Peter Prove, director of the WCC Commission of the Churches on International Affairs, spoke via a video recording about the importance of the church in global advocacy and engagement with the United Nations, highlighting the role of the WCC.
Prove explained the commission’s role, particularly in the context of today’s challenges. “Its responsibilities include maintaining contacts with the United Nations and its agencies, representing the WCC at the UN and other international bodies, and facilitating and helping coordinate the representation of member churches and ecumenical partners before such bodies,” he said.
“On top of the longstanding fundamental challenges of poverty and inequality between and within nations, discrimination based on race and gender, armed conflict (including the threat of nuclear conflagration), and environmental protection, today we also face the unprecedented challenges posed by the COVID-19 pandemic and its consequences, and the vastly greater threat of global climate change.”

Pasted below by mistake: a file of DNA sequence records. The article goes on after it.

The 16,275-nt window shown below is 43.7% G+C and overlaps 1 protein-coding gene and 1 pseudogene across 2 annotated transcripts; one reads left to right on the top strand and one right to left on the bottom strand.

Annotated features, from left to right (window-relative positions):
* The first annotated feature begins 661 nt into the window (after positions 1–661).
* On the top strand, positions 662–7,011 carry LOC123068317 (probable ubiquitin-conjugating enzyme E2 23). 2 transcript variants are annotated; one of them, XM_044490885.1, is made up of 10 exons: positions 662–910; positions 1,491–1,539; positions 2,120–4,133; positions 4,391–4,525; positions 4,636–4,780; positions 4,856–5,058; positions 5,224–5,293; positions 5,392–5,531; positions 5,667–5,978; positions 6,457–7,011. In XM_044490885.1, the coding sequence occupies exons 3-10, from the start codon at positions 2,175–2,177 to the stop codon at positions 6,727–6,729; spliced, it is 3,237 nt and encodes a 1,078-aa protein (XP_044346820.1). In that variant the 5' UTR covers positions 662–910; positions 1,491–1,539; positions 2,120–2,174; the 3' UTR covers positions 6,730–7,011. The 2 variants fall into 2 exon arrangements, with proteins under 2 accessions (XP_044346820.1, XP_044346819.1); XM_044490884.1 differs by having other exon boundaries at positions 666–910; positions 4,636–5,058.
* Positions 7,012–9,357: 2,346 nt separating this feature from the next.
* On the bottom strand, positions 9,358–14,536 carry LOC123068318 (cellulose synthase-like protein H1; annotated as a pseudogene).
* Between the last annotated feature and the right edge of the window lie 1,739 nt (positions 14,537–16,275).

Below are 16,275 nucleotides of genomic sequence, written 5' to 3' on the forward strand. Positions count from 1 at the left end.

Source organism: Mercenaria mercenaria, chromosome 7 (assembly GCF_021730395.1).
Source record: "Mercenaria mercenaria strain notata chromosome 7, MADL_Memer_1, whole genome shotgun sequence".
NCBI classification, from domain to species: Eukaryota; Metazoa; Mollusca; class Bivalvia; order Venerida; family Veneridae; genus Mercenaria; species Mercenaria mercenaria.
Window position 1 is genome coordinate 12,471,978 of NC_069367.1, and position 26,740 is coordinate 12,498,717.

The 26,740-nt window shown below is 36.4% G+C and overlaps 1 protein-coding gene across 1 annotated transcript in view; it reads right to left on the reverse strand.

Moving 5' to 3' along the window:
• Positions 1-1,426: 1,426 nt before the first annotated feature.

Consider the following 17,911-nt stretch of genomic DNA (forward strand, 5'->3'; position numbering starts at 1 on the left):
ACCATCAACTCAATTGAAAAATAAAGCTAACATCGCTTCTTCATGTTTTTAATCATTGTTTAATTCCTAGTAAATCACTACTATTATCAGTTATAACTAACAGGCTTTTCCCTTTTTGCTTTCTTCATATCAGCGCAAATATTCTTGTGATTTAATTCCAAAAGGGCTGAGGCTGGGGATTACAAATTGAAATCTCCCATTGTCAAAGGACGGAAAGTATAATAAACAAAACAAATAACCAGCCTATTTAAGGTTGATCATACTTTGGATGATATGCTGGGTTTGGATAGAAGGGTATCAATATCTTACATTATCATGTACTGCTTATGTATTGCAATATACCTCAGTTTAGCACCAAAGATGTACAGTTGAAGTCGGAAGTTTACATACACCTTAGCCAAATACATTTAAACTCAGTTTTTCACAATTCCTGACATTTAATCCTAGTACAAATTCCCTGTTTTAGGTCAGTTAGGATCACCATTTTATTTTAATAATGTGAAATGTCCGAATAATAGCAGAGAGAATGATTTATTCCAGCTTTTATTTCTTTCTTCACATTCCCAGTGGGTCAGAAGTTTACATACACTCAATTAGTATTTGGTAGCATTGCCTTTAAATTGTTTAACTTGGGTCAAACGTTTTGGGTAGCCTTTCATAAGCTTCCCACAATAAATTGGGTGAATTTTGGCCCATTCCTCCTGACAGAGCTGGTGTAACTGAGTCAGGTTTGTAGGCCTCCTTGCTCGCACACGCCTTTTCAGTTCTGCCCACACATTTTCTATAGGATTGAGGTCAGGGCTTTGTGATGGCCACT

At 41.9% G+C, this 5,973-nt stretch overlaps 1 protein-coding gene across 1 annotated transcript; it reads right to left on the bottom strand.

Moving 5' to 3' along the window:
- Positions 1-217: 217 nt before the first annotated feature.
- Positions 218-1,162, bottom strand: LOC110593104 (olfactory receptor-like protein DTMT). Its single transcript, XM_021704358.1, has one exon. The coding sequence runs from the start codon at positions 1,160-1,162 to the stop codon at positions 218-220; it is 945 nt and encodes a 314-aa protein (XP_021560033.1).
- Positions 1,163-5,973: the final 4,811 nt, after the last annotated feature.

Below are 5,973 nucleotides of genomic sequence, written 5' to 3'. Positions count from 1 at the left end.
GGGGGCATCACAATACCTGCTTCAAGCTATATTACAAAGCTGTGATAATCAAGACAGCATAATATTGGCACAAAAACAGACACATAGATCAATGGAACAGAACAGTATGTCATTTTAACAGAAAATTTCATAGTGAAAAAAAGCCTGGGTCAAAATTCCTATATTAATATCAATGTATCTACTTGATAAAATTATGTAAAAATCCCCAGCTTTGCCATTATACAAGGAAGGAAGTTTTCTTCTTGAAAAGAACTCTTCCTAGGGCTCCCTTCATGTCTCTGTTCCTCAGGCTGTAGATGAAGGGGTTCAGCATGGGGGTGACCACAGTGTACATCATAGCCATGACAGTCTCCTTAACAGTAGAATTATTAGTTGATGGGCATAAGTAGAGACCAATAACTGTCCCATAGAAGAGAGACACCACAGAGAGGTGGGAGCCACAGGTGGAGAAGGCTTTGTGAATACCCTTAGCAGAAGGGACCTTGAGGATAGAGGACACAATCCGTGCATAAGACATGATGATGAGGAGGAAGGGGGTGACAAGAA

Never before has global cooperation in addressing these challenges been more obviously needed, said Prove. “And yet never before since the founding of the United Nations has such cooperation been more contested and fragile,” he said. "I think it is for us as churches, a global community joined in faith, to continue make the case for multilateralism at a time when it has become unfashionable.”
For all its failings, the UN remains a vehicle through which churches can articulate their vision for justice, peace and care for God’s creation, Prove reflected. “The many and diverse policy forums and processes of the UN are open to our presence and our voices,” he said. “Indeed, in recent years, we have noted an increasing openness and desire on the part of UN counterparts for engagement with faith-based partners.”
Prove's message was followed by Ryan Smith, WCC programme Executive for the Ecumenical Office to the United Nations.
“The voice of members and the global ecumenical community change the way governments see the needs of their people. The role of faith within government systems is not only appropriate but necessary”, said Smith.